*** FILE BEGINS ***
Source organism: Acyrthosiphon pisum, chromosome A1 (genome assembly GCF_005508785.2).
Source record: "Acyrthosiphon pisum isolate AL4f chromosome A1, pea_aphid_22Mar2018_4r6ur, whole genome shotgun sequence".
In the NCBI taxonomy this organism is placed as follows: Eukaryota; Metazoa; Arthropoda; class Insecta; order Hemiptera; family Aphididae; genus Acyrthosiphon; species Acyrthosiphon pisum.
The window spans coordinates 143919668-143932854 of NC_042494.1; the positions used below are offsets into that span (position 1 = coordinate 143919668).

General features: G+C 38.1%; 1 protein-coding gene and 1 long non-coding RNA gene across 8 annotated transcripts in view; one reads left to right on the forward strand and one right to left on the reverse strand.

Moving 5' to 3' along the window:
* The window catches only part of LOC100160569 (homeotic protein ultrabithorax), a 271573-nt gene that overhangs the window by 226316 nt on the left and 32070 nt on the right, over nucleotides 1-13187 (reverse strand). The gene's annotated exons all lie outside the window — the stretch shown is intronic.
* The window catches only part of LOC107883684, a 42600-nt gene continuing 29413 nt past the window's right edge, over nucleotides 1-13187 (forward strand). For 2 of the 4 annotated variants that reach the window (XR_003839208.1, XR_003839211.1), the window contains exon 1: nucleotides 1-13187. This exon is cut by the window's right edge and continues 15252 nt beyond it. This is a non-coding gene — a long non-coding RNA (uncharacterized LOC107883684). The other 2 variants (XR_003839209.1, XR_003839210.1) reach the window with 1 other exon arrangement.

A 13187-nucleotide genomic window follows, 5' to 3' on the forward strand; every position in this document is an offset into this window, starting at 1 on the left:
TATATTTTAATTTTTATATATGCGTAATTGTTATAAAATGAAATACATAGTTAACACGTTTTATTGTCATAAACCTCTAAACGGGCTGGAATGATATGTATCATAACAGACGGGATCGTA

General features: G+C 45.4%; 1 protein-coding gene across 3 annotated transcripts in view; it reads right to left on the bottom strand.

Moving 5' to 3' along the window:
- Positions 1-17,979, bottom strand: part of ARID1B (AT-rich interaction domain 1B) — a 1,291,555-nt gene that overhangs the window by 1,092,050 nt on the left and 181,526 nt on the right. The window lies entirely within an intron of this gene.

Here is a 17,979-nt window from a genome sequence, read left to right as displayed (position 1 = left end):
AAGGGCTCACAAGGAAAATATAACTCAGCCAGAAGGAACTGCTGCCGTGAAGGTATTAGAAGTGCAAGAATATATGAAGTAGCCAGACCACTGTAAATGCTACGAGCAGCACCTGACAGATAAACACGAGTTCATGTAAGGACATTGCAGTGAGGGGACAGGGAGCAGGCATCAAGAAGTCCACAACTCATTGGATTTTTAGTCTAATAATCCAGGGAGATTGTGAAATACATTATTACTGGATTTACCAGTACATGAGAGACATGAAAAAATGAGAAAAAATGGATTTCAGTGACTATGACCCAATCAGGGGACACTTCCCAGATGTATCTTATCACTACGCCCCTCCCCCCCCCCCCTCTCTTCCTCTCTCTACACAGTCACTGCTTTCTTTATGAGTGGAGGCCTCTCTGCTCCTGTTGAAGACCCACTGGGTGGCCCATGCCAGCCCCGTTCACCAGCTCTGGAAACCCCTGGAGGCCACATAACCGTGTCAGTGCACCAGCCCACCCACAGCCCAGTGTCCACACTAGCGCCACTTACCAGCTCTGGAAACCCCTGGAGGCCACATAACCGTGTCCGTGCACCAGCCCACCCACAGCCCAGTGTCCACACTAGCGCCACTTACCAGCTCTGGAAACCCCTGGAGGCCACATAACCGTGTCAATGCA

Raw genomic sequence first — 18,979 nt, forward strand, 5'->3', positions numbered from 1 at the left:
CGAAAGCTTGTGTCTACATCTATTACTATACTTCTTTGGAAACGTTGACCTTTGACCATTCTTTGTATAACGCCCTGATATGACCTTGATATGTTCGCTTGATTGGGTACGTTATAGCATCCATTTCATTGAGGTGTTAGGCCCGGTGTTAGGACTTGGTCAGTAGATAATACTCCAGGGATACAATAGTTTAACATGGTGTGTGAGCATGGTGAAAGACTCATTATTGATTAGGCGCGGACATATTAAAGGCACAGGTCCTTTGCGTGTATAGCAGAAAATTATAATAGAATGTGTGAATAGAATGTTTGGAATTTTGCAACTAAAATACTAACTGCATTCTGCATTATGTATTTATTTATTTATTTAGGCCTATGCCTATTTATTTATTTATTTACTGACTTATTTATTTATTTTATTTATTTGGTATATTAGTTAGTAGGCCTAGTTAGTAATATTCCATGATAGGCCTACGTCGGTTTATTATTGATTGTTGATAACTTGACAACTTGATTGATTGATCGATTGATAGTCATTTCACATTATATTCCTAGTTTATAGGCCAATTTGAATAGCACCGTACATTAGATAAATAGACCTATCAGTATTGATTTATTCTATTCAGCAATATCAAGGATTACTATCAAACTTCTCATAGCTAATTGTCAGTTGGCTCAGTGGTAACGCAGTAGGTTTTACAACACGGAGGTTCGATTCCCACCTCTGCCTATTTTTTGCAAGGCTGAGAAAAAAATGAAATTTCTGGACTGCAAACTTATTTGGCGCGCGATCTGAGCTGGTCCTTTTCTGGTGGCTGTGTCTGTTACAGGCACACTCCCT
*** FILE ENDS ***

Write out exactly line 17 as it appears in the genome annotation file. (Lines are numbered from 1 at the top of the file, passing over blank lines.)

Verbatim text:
CGAAAGCTTGTGTCTACATCTATTACTATACTTCTTTGGAAACGTTGACCTTTGACCATTCTTTGTATAACGCCCTGATATGACCTTGATATGTTCGCTTGATTGGGTACGTTATAGCATCCATTTCATTGAGGTGTTAGGCCCGGTGTTAGGACTTGGTCAGTAGATAATACTCCAGGGATACAATAGTTTAACATGGTGTGTGAGCATGGTGAAAGACTCATTATTGATTAGGCGCGGACATATTAAAGGCACAGGTCCTTTGCGTGTATAGCAGAAAATTATAATAGAATGTGTGAATAGAATGTTTGGAATTTTGCAACTAAAATACTAACTGCATTCTGCATTATGTATTTATTTATTTATTTAGGCCTATGCCTATTTATTTATTTATTTACTGACTTATTTATTTATTTTATTTATTTGGTATATTAGTTAGTAGGCCTAGTTAGTAATATTCCATGATAGGCCTACGTCGGTTTATTATTGATTGTTGATAACTTGACAACTTGATTGATTGATCGATTGATAGTCATTTCACATTATATTCCTAGTTTATAGGCCAATTTGAATAGCACCGTACATTAGATAAATAGACCTATCAGTATTGATTTATTCTATTCAGCAATATCAAGGATTACTATCAAACTTCTCATAGCTAATTGTCAGTTGGCTCAGTGGTAACGCAGTAGGTTTTACAACACGGAGGTTCGATTCCCACCTCTGCCTATTTTTTGCAAGGCTGAGAAAAAAATGAAATTTCTGGACTGCAAACTTATTTGGCGCGCGATCTGAGCTGGTCCTTTTCTGGTGGCTGTGTCTGTTACAGGCACACTCCCT